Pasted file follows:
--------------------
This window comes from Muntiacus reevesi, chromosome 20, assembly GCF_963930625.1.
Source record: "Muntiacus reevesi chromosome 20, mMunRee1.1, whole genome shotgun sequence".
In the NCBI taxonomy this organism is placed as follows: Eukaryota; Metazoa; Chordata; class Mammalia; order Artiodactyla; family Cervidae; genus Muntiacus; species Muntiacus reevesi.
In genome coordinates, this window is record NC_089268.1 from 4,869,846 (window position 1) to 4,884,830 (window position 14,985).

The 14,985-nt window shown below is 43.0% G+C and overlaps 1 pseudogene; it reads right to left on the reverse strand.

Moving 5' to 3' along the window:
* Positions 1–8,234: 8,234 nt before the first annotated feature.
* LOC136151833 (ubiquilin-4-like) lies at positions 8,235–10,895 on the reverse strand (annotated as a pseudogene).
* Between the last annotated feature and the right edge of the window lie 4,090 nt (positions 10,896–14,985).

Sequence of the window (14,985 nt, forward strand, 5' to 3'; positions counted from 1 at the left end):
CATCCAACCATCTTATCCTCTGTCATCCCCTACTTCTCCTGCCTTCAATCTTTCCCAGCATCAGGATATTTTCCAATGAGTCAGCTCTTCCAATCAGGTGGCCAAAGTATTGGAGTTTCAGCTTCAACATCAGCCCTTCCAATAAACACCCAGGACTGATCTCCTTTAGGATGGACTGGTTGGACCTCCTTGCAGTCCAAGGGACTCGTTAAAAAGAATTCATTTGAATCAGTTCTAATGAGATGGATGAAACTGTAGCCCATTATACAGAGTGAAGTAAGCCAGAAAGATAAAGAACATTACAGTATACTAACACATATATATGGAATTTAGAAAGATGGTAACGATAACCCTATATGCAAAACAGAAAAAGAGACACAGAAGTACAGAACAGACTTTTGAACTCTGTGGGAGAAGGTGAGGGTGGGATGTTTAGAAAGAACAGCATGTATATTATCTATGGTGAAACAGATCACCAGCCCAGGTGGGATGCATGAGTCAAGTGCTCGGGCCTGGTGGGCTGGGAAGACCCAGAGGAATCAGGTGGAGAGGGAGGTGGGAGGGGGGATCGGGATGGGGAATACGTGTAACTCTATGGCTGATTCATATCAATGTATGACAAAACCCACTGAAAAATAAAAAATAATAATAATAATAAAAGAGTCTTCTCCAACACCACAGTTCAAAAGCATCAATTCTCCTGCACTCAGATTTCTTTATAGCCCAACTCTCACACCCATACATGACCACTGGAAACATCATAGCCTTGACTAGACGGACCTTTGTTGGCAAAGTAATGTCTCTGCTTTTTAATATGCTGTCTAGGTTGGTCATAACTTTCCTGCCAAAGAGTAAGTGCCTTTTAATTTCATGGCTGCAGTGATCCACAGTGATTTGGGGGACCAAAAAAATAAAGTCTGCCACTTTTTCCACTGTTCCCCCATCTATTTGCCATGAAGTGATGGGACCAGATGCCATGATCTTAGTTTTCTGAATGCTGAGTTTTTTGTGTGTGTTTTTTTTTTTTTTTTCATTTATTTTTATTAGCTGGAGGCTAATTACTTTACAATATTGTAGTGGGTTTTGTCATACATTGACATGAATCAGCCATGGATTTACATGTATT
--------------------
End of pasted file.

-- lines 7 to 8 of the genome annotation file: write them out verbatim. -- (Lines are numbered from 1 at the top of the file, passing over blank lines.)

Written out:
* Positions 1–8,234: 8,234 nt before the first annotated feature.
* LOC136151833 (ubiquilin-4-like) lies at positions 8,235–10,895 on the reverse strand (annotated as a pseudogene).